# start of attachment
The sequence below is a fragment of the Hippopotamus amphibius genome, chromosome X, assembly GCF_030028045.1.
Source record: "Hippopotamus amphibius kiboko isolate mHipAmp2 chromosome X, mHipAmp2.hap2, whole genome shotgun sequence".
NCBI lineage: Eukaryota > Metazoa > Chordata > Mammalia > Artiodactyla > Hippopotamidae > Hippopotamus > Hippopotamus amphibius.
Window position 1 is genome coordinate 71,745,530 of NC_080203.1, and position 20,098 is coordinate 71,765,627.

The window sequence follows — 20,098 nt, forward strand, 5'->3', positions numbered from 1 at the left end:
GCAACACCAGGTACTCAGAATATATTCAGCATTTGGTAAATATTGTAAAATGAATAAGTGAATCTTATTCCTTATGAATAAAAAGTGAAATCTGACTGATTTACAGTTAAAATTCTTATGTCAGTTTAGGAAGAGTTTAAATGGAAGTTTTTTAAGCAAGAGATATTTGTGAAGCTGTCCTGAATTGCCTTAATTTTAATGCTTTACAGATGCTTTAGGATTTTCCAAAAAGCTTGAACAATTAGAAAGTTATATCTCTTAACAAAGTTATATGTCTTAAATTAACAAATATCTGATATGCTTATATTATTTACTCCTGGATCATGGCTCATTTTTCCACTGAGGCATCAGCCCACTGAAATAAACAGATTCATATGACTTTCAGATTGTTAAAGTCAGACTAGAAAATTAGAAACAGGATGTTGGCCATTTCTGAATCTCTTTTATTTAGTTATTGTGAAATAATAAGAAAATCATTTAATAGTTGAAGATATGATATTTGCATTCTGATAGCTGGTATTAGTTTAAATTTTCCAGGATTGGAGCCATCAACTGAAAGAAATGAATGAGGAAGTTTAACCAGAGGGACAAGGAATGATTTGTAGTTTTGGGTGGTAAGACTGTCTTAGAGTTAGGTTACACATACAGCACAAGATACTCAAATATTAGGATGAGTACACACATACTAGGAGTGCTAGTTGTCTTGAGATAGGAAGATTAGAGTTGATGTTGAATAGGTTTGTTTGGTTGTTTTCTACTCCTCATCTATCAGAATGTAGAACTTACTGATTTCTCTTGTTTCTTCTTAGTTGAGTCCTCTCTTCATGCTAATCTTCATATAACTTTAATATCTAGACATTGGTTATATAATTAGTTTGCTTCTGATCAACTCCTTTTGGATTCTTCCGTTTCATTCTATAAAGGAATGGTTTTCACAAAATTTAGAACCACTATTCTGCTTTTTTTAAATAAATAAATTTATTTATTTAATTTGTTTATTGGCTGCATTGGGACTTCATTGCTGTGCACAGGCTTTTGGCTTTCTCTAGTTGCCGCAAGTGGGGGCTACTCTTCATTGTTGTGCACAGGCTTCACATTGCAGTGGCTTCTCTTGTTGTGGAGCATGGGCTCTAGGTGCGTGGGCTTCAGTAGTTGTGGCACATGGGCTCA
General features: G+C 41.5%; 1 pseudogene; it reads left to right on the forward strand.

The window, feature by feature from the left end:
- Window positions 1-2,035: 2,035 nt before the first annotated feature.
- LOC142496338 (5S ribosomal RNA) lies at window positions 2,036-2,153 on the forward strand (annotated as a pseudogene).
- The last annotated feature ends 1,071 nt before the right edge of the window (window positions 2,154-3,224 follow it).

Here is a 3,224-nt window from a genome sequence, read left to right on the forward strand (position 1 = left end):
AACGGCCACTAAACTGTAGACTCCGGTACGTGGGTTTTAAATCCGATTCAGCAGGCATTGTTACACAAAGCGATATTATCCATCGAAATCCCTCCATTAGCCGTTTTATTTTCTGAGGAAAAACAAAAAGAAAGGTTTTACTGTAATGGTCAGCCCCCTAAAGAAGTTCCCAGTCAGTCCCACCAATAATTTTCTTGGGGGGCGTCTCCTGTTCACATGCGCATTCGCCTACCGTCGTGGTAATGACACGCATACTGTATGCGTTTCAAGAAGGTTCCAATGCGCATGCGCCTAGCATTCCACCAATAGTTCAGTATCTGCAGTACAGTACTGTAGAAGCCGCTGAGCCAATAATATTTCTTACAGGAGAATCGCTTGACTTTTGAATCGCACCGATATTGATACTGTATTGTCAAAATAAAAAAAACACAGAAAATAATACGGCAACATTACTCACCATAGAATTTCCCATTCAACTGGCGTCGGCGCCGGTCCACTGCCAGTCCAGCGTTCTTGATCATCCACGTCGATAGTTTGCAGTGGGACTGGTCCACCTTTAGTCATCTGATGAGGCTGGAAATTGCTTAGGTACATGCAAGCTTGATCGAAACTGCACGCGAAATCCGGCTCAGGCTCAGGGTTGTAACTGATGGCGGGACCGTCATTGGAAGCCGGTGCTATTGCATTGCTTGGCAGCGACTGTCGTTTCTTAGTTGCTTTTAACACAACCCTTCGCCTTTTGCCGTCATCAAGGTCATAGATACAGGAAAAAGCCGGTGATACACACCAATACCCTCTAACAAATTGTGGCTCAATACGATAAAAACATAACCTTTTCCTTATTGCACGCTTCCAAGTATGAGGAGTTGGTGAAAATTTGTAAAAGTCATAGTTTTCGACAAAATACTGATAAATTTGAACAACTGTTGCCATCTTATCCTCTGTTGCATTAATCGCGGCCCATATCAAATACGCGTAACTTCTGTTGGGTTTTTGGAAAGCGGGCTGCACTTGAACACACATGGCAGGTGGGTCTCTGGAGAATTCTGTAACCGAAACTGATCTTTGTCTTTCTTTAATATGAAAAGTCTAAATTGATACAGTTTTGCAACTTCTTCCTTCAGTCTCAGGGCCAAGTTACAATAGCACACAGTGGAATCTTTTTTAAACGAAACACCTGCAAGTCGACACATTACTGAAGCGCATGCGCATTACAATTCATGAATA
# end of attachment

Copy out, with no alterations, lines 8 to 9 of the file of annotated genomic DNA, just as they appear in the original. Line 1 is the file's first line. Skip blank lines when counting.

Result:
The window, feature by feature from the left end:
- Window positions 1-2,035: 2,035 nt before the first annotated feature.